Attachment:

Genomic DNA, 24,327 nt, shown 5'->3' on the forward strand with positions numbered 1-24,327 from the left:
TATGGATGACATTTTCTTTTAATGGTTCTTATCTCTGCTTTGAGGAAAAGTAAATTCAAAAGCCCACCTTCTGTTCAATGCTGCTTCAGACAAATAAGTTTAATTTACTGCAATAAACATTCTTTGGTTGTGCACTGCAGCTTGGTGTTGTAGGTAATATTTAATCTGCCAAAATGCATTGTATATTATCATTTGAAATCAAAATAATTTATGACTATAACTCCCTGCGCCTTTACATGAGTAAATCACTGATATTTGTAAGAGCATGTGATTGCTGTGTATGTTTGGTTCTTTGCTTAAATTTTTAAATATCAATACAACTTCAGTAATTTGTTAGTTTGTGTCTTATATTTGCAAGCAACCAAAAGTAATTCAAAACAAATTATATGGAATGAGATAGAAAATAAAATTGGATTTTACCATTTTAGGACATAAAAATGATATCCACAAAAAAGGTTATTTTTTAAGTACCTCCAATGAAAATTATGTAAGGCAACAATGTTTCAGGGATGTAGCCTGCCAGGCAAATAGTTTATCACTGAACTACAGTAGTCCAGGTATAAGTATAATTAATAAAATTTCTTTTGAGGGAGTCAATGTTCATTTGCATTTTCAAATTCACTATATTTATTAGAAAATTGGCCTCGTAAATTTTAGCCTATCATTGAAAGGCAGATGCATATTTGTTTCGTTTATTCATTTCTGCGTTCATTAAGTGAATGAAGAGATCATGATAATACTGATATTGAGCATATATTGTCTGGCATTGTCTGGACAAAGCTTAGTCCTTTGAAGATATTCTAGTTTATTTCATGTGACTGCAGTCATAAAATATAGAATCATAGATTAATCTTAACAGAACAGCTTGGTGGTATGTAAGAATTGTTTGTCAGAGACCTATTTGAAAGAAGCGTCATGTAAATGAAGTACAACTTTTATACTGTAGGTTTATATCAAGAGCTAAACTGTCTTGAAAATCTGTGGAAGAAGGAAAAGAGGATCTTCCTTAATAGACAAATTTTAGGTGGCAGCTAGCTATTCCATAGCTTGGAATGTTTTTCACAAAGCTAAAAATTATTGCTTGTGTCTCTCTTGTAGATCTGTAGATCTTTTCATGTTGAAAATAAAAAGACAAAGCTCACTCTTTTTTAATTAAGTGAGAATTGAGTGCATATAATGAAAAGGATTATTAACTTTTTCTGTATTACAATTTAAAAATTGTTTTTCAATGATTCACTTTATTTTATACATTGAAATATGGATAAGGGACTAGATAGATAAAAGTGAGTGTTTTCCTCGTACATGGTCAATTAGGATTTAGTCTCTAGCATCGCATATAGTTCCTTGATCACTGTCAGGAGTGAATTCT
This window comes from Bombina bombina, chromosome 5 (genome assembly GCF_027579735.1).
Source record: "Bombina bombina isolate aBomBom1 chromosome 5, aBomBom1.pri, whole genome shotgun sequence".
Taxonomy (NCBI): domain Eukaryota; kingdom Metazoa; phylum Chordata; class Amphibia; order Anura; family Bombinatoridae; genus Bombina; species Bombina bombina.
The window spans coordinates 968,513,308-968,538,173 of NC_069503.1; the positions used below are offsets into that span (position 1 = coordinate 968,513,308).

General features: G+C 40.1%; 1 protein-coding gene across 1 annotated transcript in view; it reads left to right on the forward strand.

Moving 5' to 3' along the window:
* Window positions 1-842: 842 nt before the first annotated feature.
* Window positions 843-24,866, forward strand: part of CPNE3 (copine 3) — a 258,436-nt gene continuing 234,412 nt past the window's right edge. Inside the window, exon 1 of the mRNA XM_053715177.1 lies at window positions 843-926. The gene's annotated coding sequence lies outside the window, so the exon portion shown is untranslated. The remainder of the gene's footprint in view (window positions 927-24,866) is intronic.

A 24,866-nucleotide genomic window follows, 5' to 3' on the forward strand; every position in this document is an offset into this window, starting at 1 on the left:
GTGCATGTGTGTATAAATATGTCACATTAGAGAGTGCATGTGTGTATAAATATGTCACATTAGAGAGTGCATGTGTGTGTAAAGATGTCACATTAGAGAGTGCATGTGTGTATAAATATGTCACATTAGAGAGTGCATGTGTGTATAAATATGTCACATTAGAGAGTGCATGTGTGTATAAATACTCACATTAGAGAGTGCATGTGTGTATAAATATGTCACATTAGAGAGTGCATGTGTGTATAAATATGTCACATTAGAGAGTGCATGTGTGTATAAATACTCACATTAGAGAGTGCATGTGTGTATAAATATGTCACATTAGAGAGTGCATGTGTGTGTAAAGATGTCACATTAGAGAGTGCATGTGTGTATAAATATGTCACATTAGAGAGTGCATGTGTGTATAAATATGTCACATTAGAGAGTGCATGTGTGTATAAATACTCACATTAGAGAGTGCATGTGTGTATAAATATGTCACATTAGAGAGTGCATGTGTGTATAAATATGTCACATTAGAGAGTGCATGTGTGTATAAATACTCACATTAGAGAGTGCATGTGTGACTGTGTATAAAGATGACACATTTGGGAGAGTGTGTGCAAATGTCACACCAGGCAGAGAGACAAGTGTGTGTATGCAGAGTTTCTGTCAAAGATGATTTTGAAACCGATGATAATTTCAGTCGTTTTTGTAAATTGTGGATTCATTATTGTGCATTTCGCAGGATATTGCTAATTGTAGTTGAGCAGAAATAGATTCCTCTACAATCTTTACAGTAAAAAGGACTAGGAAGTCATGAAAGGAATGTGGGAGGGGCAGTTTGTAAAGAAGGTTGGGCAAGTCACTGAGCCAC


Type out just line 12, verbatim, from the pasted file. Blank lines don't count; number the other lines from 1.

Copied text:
GTGCATGTGTGTATAAATATGTCACATTAGAGAGTGCATGTGTGTATAAATATGTCACATTAGAGAGTGCATGTGTGTGTAAAGATGTCACATTAGAGAGTGCATGTGTGTATAAATATGTCACATTAGAGAGTGCATGTGTGTATAAATATGTCACATTAGAGAGTGCATGTGTGTATAAATACTCACATTAGAGAGTGCATGTGTGTATAAATATGTCACATTAGAGAGTGCATGTGTGTATAAATATGTCACATTAGAGAGTGCATGTGTGTATAAATACTCACATTAGAGAGTGCATGTGTGTATAAATATGTCACATTAGAGAGTGCATGTGTGTGTAAAGATGTCACATTAGAGAGTGCATGTGTGTATAAATATGTCACATTAGAGAGTGCATGTGTGTATAAATATGTCACATTAGAGAGTGCATGTGTGTATAAATACTCACATTAGAGAGTGCATGTGTGTATAAATATGTCACATTAGAGAGTGCATGTGTGTATAAATATGTCACATTAGAGAGTGCATGTGTGTATAAATACTCACATTAGAGAGTGCATGTGTGACTGTGTATAAAGATGACACATTTGGGAGAGTGTGTGCAAATGTCACACCAGGCAGAGAGACAAGTGTGTGTATGCAGAGTTTCTGTCAAAGATGATTTTGAAACCGATGATAATTTCAGTCGTTTTTGTAAATTGTGGATTCATTATTGTGCATTTCGCAGGATATTGCTAATTGTAGTTGAGCAGAAATAGATTCCTCTACAATCTTTACAGTAAAAAGGACTAGGAAGTCATGAAAGGAATGTGGGAGGGGCAGTTTGTAAAGAAGGTTGGGCAAGTCACTGAGCCAC